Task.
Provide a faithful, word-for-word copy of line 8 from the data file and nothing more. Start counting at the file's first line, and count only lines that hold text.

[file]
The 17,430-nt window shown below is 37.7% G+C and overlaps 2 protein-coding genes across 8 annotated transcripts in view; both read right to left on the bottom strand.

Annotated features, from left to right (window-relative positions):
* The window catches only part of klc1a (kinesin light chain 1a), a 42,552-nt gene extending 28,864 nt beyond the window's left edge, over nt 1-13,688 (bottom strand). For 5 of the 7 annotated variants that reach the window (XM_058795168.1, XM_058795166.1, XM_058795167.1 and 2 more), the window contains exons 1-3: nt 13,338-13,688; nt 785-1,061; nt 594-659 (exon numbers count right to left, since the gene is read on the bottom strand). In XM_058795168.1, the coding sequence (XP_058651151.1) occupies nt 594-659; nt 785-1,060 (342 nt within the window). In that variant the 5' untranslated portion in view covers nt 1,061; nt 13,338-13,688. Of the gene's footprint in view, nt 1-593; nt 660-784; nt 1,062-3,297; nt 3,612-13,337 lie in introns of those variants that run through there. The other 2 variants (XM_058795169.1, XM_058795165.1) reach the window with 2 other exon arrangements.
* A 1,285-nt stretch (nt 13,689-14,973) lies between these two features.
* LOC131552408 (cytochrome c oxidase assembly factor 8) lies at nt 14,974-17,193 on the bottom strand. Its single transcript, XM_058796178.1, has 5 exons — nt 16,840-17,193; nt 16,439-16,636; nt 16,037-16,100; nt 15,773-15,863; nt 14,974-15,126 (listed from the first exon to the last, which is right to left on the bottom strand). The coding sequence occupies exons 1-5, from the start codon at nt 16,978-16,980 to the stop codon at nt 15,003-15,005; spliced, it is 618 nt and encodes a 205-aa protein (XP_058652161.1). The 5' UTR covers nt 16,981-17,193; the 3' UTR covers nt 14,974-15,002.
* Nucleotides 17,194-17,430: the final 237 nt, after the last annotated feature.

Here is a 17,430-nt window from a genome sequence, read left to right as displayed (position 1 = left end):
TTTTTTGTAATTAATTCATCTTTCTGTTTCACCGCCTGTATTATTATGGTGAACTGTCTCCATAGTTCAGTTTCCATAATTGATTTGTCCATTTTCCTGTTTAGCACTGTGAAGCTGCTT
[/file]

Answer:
TTTTTTGTAATTAATTCATCTTTCTGTTTCACCGCCTGTATTATTATGGTGAACTGTCTCCATAGTTCAGTTTCCATAATTGATTTGTCCATTTTCCTGTTTAGCACTGTGAAGCTGCTT